A special post for FAST and for Nate Salvione, by Nat Salvione:
February 15, 2013 is the first ever Annual International Angelman Syndrome Day and we’re proud to announce that Tango Card has launched a partnership with a new non-profit – FAST, the Foundation for Angelman Syndrome Therapeutics. Starting right now you can donate some or all of your Tango Card dollars to FAST (or one of our other fantastic non-profit partners).
Your donation will help FAST fund research to develop meaningful therapeutics for Angelman Syndrome and other related disorders. FAST is committed to assisting individuals living with Angelman Syndrome realize their full potential and quality of life.
FAST is particularly personal for me as my son was born with Angelman Syndrome 13 years ago. My wife and I had been married less than two years when we received the good news that she was pregnant with our first child. We had just finished a 6 month engagement with a campus internship in Texas and were looking forward to settling down and beginning family life in Seattle. Even though we had very little money at this time – I rushed out to buy a baseball mitt, dozens of my favorite children’s books, and a Thomas the Tank Engine wooden railroad set. Our house was filled with hope and expectations of what life would be like with our son, Nathan.
When it was time for Nathan to arrive – the actual delivery was a little rough. We were admitted to the hospital for 2 separate 24 hour sessions and still no Nathan. He was obviously very content to make us wait. Ultimately, my wife needed a c-section and we welcomed Nathan into the world. The first three months of Nathan’s life were difficult – he had jaundice, wouldn’t stop crying, wouldn’t nurse, and seemed to be in much pain. We definitely chalked it up as “first child” anxiety and began hoping he would grow out of the troubles.
On Nathan’s 3 month Well Child checkup our pediatrician noticed some strange “tongue movements” (she called them) and recommended we take Nathan for an EEG. The results of the test indicated that he was having seizures, a lot of them, over 100 a day. I was devastated. We had to find out the cause. The next 12 months were a nightmare. No one knew what was wrong. We saw specialist after specialist. Visited the hospital far too many times. We explored allergies, magnets, medicines – anything we could think of. Finally, one neurologist at Swedish Hospital suggested we look into Angelman Syndrome – a very rare, often undiagnosed genetic disorder – and consider having Nathan tested. After researching, we knew right away that was it.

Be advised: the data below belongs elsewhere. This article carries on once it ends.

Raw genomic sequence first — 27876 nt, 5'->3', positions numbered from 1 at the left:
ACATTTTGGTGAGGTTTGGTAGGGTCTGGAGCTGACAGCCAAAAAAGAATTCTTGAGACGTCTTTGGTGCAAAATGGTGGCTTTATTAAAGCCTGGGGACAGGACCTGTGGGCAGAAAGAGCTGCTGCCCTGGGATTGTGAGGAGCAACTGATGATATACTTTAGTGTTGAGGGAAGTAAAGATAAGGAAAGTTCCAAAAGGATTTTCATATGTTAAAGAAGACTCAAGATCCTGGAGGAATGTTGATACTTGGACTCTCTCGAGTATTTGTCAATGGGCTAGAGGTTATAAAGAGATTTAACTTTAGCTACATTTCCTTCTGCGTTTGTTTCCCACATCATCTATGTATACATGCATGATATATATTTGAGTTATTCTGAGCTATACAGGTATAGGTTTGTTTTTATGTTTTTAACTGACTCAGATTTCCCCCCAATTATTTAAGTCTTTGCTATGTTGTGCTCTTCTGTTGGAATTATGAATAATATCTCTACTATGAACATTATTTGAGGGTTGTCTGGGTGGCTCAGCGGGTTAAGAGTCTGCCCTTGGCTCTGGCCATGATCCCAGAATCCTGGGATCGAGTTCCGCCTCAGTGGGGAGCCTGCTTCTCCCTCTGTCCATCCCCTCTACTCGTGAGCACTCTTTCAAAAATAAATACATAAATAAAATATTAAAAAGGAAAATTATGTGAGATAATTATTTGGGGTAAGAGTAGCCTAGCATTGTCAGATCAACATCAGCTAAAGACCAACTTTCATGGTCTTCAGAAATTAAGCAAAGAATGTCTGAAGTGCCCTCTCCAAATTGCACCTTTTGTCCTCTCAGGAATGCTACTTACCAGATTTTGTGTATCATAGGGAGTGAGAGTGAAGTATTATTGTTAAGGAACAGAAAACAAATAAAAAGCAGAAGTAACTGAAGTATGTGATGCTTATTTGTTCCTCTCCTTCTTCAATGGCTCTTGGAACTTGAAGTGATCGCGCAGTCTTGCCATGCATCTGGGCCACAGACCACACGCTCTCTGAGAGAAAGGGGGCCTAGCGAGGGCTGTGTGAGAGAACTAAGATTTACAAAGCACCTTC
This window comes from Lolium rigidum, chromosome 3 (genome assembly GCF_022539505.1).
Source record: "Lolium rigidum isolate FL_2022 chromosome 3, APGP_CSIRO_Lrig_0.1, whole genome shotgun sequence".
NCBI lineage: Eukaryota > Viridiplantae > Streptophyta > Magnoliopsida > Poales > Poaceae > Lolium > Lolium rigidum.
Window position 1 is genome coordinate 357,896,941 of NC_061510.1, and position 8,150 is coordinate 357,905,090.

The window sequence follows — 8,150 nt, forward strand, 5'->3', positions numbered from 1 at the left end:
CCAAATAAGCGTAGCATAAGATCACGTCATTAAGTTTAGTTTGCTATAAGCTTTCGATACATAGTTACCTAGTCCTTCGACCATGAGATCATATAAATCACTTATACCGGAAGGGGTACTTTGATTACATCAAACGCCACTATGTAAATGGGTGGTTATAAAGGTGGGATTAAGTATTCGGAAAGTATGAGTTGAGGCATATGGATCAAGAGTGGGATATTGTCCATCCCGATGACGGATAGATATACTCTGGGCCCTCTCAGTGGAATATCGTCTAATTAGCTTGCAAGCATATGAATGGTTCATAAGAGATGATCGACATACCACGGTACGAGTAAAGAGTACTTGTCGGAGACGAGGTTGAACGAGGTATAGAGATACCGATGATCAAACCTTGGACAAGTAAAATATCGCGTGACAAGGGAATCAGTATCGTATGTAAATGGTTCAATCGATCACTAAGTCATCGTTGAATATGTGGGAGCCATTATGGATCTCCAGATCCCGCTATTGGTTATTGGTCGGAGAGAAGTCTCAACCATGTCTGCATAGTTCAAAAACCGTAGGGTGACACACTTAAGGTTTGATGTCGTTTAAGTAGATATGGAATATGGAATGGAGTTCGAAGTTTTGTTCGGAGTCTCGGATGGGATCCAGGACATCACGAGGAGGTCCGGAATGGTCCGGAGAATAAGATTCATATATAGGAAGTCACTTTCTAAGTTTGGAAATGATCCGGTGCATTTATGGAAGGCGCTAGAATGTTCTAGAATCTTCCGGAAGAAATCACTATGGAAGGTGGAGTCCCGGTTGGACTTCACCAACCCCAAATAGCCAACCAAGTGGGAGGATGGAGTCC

The prognosis was heartbreaking – he may never walk, may never speak, will be prone to seizures for the rest of his life. We did not know what to do with the information – Nathan was still less than 2 years old. We were totally unprepared, totally depressed. My thoughts were filled with dead ends: what Nathan couldn’t do and what he would never be.
But we started learning more about Angelman Syndrome, started meeting some of the families in our areas, and started to understand the cause of it. And more than anything started to fall in love with our son. Thirteen years have gone by – thirteen awesome, difficult, amazing, unexpected, and love-filled years. I can’t explain in this blog post what Nathan has come to mean to me – partly because of space and partly due to the lack of words. He has taught me so much about love, trust, laughter, and the meaning of life. I could never ask for things to be different – it’d be a loss if they were. The world is a far better place with Nathan in it – many people in his life will tell you so.
I have not done enough to contribute to the Angelman community – I wish I could do more. But that is why we are so thankful there are organizations like FAST. Dedicating time, resources, energy, and faith to the possibility of a better life for our Angels. I am proud to be associated with them even in this small way. I hope when you give or receive your next Tango Card you’ll consider donating a little to FAST….and call it hope.